Seven waterfront homes in Fargo, N.D.—with as many as four bedrooms and assessed values ranging above $500,000—will be sold at auction for as little as pennies on the dollar Monday. Although hundreds of people saw the houses in recent walk-throughs, the residences weren't necessarily the focal point. Many would-be buyers were likely eyeing details like the stainless-steel appliances, custom cabinets and fancy light fixtures, said...
Applications to full-time M.B.A. programs in the U.S. fell for a third straight year, the latest signal that business schools are struggling to entice young professionals out of a strengthening job market. Students saddled with heftier college debt have become more reluctant to leave their jobs for two years to pursue one of the nation’s most expensive degrees, school administrators say. That has spurred schools to offer a flurry of...
Sally Blount, the first woman to lead a top-ranked business school, will step down from Northwestern University’s Kellogg School of Management at the end of this academic year. Ms. Blount, 56 years old and now in her seventh year leading the school, expanded the program’s global offerings and led development of the school’s new $250 million, 415,000-square-foot headquarters in Evanston, Ill. “Kellogg is in such strong shape,...
Muck Rack makes it simple to find people, tweets, or articles that mention any name, keyword, company, hashtag etc. We've compiled this guide to help you make the most of your search.
Selecting a term
Start searching tweets, articles from media outlets, articles mentioned in tweets, journalists'
names, titles and bios with some suggested searches:
Companies or Topics (e.g. iPhone, Microsoft)
Phrases (e.g. "cloud computing") — use quotes to keep the terms together
Twitter handles (e.g. @username) — returns those who have mentioned or replied to
Names (e.g. "David Pogue")
Hashtags (e.g. #sxsw, #london2012)
Bio details (e.g. vegan, Olympics, father)
Muck Rack's Advanced Search allows for many boolean operators.
Find results that mention multiple specified terms, use AND or
+. For example, ensure each result contains both Elon Musk and Mark Zuckerberg by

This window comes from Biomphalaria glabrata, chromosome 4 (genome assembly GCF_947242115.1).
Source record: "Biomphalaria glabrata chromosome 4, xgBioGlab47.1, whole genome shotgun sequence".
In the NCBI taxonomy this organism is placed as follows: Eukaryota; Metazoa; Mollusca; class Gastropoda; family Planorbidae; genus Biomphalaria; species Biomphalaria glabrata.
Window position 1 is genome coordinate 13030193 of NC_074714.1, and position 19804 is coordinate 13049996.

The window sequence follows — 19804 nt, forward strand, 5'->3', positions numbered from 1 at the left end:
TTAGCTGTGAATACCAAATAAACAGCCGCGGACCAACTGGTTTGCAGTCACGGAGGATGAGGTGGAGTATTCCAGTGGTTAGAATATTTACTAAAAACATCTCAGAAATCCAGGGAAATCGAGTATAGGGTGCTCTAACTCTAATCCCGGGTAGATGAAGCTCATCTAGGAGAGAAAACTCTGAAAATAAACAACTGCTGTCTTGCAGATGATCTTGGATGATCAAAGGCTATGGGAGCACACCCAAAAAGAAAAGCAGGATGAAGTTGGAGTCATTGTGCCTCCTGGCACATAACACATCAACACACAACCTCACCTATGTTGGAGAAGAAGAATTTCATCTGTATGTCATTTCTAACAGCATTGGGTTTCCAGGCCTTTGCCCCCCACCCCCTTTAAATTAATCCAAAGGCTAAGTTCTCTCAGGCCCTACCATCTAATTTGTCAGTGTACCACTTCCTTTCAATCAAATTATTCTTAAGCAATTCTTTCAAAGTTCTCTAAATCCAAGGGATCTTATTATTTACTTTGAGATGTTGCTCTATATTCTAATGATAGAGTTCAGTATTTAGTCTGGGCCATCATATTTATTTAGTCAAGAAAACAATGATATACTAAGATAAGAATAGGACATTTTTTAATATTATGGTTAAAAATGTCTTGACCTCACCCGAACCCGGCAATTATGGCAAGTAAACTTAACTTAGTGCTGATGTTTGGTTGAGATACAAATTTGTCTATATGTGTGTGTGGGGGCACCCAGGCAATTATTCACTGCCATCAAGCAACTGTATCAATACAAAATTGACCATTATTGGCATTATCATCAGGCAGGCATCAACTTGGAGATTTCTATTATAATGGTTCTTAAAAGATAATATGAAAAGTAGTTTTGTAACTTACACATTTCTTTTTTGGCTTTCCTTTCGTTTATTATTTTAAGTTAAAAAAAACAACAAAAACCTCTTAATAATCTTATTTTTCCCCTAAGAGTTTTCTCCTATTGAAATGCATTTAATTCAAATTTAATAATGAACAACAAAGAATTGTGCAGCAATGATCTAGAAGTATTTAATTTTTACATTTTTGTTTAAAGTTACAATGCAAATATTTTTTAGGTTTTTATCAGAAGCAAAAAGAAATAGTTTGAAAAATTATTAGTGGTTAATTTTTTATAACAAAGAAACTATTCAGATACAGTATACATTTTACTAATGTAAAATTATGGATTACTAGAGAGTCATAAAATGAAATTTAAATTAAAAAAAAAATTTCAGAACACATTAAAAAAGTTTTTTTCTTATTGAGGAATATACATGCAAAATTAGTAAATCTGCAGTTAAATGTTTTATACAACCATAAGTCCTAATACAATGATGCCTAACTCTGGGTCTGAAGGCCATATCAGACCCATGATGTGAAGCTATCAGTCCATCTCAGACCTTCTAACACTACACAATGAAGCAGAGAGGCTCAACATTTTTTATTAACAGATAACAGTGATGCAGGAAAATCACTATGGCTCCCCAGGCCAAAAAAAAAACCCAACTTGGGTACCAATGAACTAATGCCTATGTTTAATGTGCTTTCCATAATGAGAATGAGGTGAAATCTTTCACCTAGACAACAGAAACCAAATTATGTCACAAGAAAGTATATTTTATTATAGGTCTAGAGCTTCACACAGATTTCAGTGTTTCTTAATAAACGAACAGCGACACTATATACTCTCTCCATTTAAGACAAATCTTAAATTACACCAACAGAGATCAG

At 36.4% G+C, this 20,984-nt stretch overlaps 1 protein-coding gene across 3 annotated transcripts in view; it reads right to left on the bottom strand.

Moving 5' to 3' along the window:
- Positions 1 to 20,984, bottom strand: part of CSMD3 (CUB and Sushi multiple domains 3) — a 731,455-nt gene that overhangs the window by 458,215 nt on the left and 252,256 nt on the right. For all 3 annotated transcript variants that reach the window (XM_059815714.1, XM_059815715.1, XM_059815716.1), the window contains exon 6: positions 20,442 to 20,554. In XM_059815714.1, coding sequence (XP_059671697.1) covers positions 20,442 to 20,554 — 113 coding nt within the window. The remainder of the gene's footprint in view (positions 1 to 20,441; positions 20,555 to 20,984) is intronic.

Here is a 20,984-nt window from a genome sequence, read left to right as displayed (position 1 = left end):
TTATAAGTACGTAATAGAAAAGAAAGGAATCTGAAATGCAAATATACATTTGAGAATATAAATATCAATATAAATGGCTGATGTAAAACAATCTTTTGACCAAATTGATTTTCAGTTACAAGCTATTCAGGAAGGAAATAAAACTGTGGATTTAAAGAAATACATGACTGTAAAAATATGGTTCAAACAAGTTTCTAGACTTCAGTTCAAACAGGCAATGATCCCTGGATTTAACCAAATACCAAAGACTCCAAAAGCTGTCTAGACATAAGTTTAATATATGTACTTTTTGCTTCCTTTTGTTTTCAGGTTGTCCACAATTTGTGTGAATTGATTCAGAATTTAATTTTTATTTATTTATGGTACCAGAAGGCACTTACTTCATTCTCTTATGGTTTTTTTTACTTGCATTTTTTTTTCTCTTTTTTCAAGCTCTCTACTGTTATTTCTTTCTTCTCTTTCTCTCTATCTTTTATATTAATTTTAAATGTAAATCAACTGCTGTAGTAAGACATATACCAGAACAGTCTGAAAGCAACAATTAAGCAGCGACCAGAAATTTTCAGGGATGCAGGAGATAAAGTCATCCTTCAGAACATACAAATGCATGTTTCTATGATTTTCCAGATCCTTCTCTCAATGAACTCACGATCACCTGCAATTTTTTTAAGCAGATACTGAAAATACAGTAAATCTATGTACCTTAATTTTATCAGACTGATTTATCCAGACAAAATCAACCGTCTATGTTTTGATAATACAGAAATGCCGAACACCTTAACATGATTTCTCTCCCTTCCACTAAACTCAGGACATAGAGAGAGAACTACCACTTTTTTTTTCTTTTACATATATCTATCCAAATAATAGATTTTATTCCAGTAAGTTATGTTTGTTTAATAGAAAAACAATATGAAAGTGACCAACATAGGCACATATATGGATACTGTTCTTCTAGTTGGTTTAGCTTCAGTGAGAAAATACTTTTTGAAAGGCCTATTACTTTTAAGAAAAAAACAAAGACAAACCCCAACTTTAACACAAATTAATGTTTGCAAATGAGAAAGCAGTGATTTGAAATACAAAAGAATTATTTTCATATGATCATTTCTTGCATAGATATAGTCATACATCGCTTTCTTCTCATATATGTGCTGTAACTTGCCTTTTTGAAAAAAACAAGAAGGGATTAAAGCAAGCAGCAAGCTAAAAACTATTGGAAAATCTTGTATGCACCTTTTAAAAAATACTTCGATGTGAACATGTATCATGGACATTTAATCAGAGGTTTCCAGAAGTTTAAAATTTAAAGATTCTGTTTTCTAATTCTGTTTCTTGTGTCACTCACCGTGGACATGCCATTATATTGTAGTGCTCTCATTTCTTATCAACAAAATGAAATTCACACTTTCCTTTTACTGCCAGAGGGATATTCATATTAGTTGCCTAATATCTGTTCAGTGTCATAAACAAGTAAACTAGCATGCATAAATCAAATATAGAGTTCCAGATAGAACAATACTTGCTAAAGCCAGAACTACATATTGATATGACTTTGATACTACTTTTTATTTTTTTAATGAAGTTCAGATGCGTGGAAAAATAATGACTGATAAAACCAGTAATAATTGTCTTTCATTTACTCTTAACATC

searching Obama AND Romney or Obama + Romney.
Use the operators OR or , to broaden your search when you'd like either of
multiple terms to appear in results. (This is the default behavior of our search when no operators
are used.) For example, search for democrat OR republican to find results that refer to
Democrats and/or Republicans.
Use NOT or - to subtract results from your search. For
example, searching Disney will yield results about the Walt Disney Company as well as Walt Disney
World Resort. To exclude mentions of Disney World, search for Disney -World or Disney
When using one of these operators with a phrase, enclose it in quotation marks. For example, you can
find results about smartphones excluding Apple's iPhone 4S by searching smartphone -"iPhone
Exact case matching or punctuation
If you're searching for a brand name or keyword that relies on specific punctuation marks or capitalization, you can
find results that match your exact query by adding matchcase: before the keyword you're searching for, like matchcase:E*TRADE .
Use parentheses to separate multiple
boolean phrases. For example, to find journalists talking about having fun in Disney World or
Disneyland, search for ("disney world" OR disneyland) AND fun.
An asterisk can be used to search for any variation of a root word truncated by the asterisk. For example, searching for admin* will return results for administrator, administration, administer, administered, etc.
A near operator is an AND operator where you can control the distance between the words. You can vary the distance the near operation uses by adding a forward slash and number (between 0-99) such as strawberries NEAR/10 "whipped cream", which means the strawberries must exist within 10 words of "whipped cream".